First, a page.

Genome-On-A-Chip- DNA Microarray

Genome-On-A-Chip: DNA Microarray

“The DNA microarray is a molecular genetic technique uses nucleic acid hybridization principle for gene expression studies, identification of genotype and mutations associated with the disease.” 

After the discovery of the PCR by Kary Mullis the concept of DNA microarray was developed by Edward in the late ’90s. 

The method was discovered in 1988 by Edward, Mark Schena was the first scientist to use it for gene expression studies in 1995. The first human transcriptome stud is published in 1996. 

Before the discovery of DNA microarray, the PCR is used for genotyping, identification of single-gene mutations and quantification of gene expression. 

However, the PCR has one major limitation, it can study only a limited number of mutations or gene expression. 

Hence the need for an instrument capable of studying thousands of mutations, estimating the gene expression of the entire transcriptome is arise. 

And this need established the base for the development of a microarray platform which is actually inspired from the southern blotting, not from the PCR. 

Unlike the temperature-depended PCR amplification, the chemistry of microarray is based on the probe hybridization. 

Read more on PCR: The polymerase chain reaction.

The present article is all about DNA microarray and its application, the content of the article is:

What is DNA microarray?

Read first: A Brief Introduction To Cytogenetics [Karyotyping, FISH and Microarray].

“A DNA microarray is a technique used to detects thousands of mutations and related gene expression at once.”

The DNA microarray is also known as a DNA chip, gene chip, biochip or whole-genome microarray. 

[epcl_box type=”information”]Array: An arrangement of something in an orderly manner.[/epcl_box]

The probe chip, sample DNA or RNA and microarray detector are three major elements need for microarray. 

Principle of DNA microarray: 

The principle behind the DNA microarray is based on the nucleic acid hybridization. A fluorophore bind to the DNA strand emits fluorescence once it hybridize with the nucleic acid probe. 

Millions of short and single-stranded DNA probe are placed on a glass slide or solid matrix. Adding the fragmented DNA sample allows hydrogen bonding between the probe and the target DNA strand if both are complementary to each other. 

The fragmented DNA is labelled with the fluorophore thus when it hybridize, it emits the fluorescent detected by the microarray detector. 

The idea behinds the DNA microarray has come from the concept of southern hybridization method. 

However, the method is a bit different, in southern hybridization, instead of the probe, the target DNA is placed or immobilized on a nylon paper and allows hybridization by adding probes.

Only a few probes can be hybridized in southern blots, however, in the microarray, instead of target DNA, probes are immobilized on a glass slide, which allows many probes to hybridize at multiple complementary sites. 

One of the major application of DNA microarray is that it has the power to study the whole transcriptome. 

Thes set of all mRNA of a cell, expressed at any given time is called the transcriptome. 

Designing a microarray chip: 

The microarray chip is a solid glass, silicon or nylon surface on which thousands of probes are spotted. 

Using the surface engineering method, the spots of probes for different DNA sequences are immobilized on a glass surface using fine needles or a 3D printer.  

The graphical illustration of the microarray chip, probe locations and hybridization.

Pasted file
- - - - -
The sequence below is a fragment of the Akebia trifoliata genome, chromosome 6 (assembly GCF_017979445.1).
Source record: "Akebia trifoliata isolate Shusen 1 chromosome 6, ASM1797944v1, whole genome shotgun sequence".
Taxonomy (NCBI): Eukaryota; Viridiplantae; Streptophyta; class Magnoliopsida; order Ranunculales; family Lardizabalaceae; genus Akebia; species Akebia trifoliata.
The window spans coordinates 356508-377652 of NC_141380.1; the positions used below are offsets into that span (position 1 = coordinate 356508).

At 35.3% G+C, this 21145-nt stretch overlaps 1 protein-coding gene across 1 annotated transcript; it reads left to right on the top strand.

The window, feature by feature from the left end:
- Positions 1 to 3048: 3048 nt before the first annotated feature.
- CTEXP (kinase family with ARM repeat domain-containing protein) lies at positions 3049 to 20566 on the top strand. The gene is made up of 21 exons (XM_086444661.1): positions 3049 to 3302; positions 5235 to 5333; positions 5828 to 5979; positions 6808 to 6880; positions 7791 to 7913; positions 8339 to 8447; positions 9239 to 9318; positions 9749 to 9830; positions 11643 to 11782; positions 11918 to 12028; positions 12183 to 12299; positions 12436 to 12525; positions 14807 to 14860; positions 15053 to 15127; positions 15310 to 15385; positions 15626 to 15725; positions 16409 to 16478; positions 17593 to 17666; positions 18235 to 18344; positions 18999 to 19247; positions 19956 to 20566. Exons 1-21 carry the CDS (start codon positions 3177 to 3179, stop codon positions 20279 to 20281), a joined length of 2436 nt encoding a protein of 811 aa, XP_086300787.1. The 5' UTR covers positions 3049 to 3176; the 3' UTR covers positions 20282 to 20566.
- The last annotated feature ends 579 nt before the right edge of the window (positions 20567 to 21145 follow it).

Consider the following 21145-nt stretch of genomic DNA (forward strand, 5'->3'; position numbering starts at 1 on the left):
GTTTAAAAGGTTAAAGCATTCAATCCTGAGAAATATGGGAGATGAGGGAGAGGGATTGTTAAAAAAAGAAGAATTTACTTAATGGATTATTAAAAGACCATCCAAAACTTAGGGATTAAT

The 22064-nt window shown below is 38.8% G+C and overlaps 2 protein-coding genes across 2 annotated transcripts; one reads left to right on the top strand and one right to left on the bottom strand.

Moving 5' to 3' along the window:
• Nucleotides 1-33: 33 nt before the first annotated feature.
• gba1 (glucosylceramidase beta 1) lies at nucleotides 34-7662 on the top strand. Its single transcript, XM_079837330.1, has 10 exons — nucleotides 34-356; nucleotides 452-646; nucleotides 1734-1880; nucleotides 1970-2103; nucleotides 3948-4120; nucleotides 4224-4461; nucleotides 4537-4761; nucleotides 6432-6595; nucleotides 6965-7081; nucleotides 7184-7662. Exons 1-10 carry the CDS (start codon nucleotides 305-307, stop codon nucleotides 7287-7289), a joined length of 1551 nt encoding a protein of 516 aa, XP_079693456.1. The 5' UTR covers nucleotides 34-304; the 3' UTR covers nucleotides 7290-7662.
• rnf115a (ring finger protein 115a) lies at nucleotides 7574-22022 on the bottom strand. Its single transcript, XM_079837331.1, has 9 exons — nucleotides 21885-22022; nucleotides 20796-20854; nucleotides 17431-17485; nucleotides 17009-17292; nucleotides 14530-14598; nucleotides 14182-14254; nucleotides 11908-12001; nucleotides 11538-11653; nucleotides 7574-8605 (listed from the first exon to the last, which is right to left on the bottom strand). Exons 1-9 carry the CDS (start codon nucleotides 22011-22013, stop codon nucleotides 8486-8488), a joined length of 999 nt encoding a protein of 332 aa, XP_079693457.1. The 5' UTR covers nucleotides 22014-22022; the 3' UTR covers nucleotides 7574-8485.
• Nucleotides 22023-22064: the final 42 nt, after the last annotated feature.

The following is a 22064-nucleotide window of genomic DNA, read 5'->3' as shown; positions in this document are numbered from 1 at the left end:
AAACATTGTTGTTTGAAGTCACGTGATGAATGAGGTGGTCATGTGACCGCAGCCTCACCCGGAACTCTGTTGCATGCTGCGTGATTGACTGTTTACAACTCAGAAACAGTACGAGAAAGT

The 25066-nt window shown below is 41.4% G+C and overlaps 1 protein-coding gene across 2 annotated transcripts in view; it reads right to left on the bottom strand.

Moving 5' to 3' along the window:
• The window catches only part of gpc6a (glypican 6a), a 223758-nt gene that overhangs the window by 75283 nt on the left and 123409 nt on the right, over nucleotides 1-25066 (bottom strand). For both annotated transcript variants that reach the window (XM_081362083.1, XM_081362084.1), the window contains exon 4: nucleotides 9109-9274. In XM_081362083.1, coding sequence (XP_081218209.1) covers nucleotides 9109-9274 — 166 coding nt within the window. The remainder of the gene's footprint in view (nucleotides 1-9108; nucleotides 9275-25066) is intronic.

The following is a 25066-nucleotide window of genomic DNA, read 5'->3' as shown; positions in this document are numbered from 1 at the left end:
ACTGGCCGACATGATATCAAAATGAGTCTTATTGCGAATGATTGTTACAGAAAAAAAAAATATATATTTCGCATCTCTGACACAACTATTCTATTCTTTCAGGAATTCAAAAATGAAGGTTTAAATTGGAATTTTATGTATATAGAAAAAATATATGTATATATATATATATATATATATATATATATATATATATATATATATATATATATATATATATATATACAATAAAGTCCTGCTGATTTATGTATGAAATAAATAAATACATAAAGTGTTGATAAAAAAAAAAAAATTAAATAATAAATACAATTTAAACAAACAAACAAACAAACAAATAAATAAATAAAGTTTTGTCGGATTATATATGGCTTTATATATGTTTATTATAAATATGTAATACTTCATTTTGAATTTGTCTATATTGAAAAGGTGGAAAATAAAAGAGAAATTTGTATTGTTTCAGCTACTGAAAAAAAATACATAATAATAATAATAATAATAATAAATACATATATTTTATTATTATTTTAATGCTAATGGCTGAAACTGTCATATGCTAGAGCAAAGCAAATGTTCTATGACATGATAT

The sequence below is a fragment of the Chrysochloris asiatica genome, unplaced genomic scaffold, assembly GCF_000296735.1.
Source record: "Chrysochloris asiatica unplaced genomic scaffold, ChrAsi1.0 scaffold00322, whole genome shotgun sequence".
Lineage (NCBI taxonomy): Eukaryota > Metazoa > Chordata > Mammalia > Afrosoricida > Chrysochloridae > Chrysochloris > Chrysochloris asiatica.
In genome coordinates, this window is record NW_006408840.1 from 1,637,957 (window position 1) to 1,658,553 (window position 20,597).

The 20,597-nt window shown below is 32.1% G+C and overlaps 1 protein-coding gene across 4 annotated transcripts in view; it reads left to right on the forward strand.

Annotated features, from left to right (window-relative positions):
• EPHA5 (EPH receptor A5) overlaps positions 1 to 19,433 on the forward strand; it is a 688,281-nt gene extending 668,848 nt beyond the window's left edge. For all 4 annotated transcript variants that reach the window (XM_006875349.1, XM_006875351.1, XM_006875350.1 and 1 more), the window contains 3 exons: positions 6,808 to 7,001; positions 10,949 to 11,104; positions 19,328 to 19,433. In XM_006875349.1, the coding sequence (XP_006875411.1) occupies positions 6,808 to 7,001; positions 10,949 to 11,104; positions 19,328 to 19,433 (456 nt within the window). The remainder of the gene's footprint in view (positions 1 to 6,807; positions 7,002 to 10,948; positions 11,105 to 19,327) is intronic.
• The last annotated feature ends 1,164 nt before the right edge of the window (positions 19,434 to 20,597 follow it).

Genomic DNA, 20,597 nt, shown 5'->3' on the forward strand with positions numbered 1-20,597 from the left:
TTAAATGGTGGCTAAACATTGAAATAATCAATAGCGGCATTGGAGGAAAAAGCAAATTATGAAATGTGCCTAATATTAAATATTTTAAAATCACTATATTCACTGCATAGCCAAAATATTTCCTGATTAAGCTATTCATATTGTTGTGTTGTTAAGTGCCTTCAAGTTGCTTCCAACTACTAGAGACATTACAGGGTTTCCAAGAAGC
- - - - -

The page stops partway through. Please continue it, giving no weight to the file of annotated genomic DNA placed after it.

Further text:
The graphical illustration of the microarray chip, probe locations and hybridization.

Process of DNA microarray: 

Isolation of nucleic acid:

The process of microarray starts with RNA isolation. 

Here, we want to study the gene expression, therefore, we are extracting RNA and uses the mRNA only for microarray. 

The total RNA contains all types of tRNA, rRNA, mRNA and other smaller RNAs which obviously we do not want to study. 

The mRNA is a gene product that expressed into protein, thus we will only extract the total mRNA by using the poly- T-tail containing column beads.

As we know, that the mRNA has a poly-A tail, it binds with the poly-T of a column and all other RNAs washed off using the wash buffer. 

The only mRNA remains in a column which is eluted using the elution buffer. 

Reverse transcription and labelling of cDNA: 

The mRNA is reverse transcribed into the cDNA using the reverse transcription PCR. The cDNA is then fragmented or digested with the restriction digestion

After that, the sample DNA, as well as the control DNA, is labelled with the fluorophores. Two different labelling dye is used for two different samples.  

The cDNA from the sample as well as the control is labelled with Cyt3 blue and Cyt5 red dye, respectively. 


Now, the labelled DNA fragments are applied on microarray slides which already have the know DNA probes. 

The sample and the control DNA competes with each other for hybridization, if it finds its complementary sequence it will bind. 

Otherwise, the unbounded DNA is washed off during the post hybridization wash. 

Scanning and data collection: 

Once the DNA finds its complementary sequence it hybridize with it and emits fluorescence. The fluorescent signals are collected by the microarray scanner. 

A camera in it captures the signal and send it to the computer. The computer software analysed the data. 

The amount of fluorescent emitted through the hybridization is proportional to the amount of the target DNA binds to the probe. 

“More hybridization, more intense signal, more amount of gene expression.”

Based on the data collected from each spot, the computer software analyses the data and quantify the gene expression. 

The process of microarray using mRNA.
The process of microarray using mRNA.

This is the brief outline of the DNA microarray procedure, especially, for the gene expression assay. Many variations of DNA microarray are now available in the market. 

For example the SNP microarray. 

The SNP microarray/ SNP array/ whole chromosome SNP microarray or whole chromosome microarray method estimate the copy number variations instead of gene expression.